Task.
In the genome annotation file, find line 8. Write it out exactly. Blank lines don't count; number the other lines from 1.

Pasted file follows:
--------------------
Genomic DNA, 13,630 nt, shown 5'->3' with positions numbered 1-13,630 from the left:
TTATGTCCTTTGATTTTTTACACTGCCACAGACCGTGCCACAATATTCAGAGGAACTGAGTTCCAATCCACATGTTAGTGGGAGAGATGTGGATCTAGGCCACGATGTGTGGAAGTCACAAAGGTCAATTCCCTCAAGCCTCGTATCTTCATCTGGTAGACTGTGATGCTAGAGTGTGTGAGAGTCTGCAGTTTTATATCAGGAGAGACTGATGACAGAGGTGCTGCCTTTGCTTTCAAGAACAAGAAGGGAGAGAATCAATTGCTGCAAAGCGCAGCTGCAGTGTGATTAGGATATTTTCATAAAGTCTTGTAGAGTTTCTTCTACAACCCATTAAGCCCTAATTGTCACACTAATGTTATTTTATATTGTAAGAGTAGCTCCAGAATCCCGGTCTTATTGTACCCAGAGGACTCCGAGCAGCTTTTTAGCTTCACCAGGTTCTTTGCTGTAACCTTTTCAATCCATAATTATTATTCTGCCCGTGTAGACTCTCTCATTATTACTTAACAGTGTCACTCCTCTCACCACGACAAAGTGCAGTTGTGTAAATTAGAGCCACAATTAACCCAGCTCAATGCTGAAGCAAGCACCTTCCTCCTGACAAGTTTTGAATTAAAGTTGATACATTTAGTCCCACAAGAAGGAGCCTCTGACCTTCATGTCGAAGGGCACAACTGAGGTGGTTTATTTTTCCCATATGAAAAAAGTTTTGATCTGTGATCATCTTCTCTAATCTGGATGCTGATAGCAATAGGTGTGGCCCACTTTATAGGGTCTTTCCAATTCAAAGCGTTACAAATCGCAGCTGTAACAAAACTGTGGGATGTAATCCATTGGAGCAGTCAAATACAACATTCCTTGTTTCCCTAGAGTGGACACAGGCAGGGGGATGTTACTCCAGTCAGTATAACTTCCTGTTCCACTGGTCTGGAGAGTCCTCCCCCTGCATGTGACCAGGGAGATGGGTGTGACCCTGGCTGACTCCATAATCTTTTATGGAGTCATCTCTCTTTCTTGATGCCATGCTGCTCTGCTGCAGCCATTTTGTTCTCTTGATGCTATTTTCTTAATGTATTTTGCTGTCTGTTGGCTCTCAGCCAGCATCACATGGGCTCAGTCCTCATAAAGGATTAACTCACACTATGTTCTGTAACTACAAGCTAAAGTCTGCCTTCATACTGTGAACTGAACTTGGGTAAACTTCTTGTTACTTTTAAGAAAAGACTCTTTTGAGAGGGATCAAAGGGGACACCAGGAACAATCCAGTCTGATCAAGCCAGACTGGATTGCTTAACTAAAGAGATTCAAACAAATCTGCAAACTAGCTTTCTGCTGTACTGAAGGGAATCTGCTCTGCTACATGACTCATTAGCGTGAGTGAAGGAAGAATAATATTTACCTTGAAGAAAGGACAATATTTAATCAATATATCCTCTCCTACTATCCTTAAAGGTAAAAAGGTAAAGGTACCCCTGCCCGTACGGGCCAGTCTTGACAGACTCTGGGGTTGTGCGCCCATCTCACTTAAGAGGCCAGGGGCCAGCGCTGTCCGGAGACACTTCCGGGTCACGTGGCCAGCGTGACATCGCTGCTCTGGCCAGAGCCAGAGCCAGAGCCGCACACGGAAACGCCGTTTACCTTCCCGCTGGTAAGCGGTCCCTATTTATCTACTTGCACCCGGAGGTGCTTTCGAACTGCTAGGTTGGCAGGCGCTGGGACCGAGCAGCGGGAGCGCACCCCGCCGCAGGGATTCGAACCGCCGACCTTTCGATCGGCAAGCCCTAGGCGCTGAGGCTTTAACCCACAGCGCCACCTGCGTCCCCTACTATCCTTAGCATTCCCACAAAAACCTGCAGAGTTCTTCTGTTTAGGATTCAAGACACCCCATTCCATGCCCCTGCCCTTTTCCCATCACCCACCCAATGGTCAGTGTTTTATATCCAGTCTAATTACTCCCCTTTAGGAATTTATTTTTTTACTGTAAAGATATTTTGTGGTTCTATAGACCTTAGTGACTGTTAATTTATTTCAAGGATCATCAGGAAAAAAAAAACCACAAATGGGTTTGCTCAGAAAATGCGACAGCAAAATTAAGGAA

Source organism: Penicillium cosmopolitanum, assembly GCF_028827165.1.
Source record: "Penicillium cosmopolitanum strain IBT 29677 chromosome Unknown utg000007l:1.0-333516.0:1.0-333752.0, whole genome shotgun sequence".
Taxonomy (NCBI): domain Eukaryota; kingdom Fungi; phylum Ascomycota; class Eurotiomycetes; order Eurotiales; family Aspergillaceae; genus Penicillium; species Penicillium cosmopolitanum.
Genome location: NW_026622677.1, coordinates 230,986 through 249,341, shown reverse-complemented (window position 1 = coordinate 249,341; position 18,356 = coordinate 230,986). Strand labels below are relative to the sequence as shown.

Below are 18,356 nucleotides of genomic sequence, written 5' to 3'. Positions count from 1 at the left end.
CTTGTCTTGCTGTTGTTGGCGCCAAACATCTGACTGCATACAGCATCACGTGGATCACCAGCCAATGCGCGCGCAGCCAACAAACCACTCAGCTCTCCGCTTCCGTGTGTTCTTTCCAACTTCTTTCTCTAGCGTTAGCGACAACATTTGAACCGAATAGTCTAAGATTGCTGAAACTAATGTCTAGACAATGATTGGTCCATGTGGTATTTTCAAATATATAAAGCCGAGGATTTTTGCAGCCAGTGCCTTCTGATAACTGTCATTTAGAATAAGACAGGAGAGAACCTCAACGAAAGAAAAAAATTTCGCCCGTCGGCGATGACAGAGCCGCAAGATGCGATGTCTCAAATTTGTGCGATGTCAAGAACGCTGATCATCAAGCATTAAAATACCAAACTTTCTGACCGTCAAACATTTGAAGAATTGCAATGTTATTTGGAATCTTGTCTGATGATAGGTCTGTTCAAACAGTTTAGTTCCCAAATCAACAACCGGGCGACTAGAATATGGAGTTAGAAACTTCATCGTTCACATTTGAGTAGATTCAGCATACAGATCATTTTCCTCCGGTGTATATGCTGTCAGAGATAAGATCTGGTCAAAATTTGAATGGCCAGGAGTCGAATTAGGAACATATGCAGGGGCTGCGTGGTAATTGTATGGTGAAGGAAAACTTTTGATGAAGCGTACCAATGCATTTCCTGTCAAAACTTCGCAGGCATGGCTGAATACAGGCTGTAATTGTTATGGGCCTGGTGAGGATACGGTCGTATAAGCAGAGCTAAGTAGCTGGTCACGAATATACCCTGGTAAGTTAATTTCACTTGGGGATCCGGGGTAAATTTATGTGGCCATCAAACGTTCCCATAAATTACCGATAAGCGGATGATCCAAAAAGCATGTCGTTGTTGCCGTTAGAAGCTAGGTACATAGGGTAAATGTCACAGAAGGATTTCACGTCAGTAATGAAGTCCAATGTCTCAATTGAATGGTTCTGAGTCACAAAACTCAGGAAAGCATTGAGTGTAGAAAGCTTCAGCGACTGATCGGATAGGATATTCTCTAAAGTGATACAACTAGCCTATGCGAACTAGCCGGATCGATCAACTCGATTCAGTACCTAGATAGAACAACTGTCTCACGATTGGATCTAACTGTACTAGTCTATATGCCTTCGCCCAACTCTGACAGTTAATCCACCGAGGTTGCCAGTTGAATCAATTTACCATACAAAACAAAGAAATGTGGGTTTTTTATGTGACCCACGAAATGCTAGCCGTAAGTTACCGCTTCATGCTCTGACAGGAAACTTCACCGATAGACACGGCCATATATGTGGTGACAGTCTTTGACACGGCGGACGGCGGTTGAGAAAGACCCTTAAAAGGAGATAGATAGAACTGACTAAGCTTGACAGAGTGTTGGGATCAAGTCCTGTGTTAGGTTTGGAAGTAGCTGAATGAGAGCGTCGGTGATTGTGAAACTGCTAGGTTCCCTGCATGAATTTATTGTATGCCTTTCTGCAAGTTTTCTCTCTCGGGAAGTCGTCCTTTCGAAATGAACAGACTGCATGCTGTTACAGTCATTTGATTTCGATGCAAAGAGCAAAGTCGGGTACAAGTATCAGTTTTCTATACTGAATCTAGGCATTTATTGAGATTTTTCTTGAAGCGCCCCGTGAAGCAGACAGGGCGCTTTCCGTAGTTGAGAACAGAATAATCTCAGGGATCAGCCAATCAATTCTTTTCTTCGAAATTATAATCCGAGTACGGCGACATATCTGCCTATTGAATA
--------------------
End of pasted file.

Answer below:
CTTGTCTTGCTGTTGTTGGCGCCAAACATCTGACTGCATACAGCATCACGTGGATCACCAGCCAATGCGCGCGCAGCCAACAAACCACTCAGCTCTCCGCTTCCGTGTGTTCTTTCCAACTTCTTTCTCTAGCGTTAGCGACAACATTTGAACCGAATAGTCTAAGATTGCTGAAACTAATGTCTAGACAATGATTGGTCCATGTGGTATTTTCAAATATATAAAGCCGAGGATTTTTGCAGCCAGTGCCTTCTGATAACTGTCATTTAGAATAAGACAGGAGAGAACCTCAACGAAAGAAAAAAATTTCGCCCGTCGGCGATGACAGAGCCGCAAGATGCGATGTCTCAAATTTGTGCGATGTCAAGAACGCTGATCATCAAGCATTAAAATACCAAACTTTCTGACCGTCAAACATTTGAAGAATTGCAATGTTATTTGGAATCTTGTCTGATGATAGGTCTGTTCAAACAGTTTAGTTCCCAAATCAACAACCGGGCGACTAGAATATGGAGTTAGAAACTTCATCGTTCACATTTGAGTAGATTCAGCATACAGATCATTTTCCTCCGGTGTATATGCTGTCAGAGATAAGATCTGGTCAAAATTTGAATGGCCAGGAGTCGAATTAGGAACATATGCAGGGGCTGCGTGGTAATTGTATGGTGAAGGAAAACTTTTGATGAAGCGTACCAATGCATTTCCTGTCAAAACTTCGCAGGCATGGCTGAATACAGGCTGTAATTGTTATGGGCCTGGTGAGGATACGGTCGTATAAGCAGAGCTAAGTAGCTGGTCACGAATATACCCTGGTAAGTTAATTTCACTTGGGGATCCGGGGTAAATTTATGTGGCCATCAAACGTTCCCATAAATTACCGATAAGCGGATGATCCAAAAAGCATGTCGTTGTTGCCGTTAGAAGCTAGGTACATAGGGTAAATGTCACAGAAGGATTTCACGTCAGTAATGAAGTCCAATGTCTCAATTGAATGGTTCTGAGTCACAAAACTCAGGAAAGCATTGAGTGTAGAAAGCTTCAGCGACTGATCGGATAGGATATTCTCTAAAGTGATACAACTAGCCTATGCGAACTAGCCGGATCGATCAACTCGATTCAGTACCTAGATAGAACAACTGTCTCACGATTGGATCTAACTGTACTAGTCTATATGCCTTCGCCCAACTCTGACAGTTAATCCACCGAGGTTGCCAGTTGAATCAATTTACCATACAAAACAAAGAAATGTGGGTTTTTTATGTGACCCACGAAATGCTAGCCGTAAGTTACCGCTTCATGCTCTGACAGGAAACTTCACCGATAGACACGGCCATATATGTGGTGACAGTCTTTGACACGGCGGACGGCGGTTGAGAAAGACCCTTAAAAGGAGATAGATAGAACTGACTAAGCTTGACAGAGTGTTGGGATCAAGTCCTGTGTTAGGTTTGGAAGTAGCTGAATGAGAGCGTCGGTGATTGTGAAACTGCTAGGTTCCCTGCATGAATTTATTGTATGCCTTTCTGCAAGTTTTCTCTCTCGGGAAGTCGTCCTTTCGAAATGAACAGACTGCATGCTGTTACAGTCATTTGATTTCGATGCAAAGAGCAAAGTCGGGTACAAGTATCAGTTTTCTATACTGAATCTAGGCATTTATTGAGATTTTTCTTGAAGCGCCCCGTGAAGCAGACAGGGCGCTTTCCGTAGTTGAGAACAGAATAATCTCAGGGATCAGCCAATCAATTCTTTTCTTCGAAATTATAATCCGAGTACGGCGACATATCTGCCTATTGAATA